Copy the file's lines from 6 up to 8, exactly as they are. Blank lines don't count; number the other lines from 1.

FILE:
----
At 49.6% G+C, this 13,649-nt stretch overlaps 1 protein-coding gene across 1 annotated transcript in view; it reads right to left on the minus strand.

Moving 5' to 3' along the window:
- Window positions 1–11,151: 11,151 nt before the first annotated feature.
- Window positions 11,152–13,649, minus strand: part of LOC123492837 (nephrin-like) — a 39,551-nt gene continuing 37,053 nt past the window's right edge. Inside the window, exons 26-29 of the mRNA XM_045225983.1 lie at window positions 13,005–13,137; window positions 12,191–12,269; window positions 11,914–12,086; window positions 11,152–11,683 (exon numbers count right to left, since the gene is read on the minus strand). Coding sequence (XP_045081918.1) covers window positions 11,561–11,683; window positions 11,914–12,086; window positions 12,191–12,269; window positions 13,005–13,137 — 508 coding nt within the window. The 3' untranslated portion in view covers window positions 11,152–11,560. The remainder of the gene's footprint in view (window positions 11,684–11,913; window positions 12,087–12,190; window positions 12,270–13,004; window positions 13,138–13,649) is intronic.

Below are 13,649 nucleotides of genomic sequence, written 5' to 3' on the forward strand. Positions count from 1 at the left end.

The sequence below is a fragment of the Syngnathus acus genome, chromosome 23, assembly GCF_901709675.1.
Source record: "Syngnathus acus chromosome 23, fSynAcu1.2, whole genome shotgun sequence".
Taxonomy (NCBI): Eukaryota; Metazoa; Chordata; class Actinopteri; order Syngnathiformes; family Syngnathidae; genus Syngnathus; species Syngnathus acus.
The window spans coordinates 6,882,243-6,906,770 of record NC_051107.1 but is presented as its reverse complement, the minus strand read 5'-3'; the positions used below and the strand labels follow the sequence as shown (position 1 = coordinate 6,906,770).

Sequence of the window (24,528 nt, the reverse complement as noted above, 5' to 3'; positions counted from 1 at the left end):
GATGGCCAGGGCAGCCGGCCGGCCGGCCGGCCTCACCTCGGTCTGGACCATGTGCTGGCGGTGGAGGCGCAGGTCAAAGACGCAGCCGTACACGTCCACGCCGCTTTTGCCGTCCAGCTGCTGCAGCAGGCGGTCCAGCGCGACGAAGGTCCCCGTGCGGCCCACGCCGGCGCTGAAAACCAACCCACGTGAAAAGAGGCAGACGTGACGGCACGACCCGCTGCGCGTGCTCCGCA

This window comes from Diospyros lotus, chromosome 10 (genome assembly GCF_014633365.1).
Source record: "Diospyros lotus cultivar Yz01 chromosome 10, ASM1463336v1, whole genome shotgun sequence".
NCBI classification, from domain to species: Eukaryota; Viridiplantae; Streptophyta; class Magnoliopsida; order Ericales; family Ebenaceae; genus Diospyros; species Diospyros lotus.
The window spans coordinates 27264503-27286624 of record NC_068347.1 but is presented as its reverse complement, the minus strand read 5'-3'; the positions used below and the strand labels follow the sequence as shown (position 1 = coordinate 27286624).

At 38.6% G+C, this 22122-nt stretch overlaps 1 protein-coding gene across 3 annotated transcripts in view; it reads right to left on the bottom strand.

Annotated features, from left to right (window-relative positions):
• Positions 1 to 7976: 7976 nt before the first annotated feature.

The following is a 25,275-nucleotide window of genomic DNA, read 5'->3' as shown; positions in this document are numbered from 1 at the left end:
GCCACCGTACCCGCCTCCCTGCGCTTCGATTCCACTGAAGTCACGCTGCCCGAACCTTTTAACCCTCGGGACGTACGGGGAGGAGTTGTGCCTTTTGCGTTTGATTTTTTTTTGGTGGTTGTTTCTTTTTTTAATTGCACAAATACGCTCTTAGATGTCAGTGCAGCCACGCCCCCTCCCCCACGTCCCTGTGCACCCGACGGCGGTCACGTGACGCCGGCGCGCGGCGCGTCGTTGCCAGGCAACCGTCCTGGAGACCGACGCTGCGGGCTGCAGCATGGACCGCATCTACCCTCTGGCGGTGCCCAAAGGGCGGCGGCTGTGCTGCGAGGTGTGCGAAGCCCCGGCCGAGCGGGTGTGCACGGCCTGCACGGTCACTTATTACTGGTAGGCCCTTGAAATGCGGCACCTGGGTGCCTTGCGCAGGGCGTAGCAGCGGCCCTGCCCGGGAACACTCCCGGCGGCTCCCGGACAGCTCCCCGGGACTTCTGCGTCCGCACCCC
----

The sequence below is a fragment of the Syngnathus acus genome, chromosome 23, assembly GCF_901709675.1.
Source record: "Syngnathus acus chromosome 23, fSynAcu1.2, whole genome shotgun sequence".
Taxonomy (NCBI): Eukaryota; Metazoa; Chordata; class Actinopteri; order Syngnathiformes; family Syngnathidae; genus Syngnathus; species Syngnathus acus.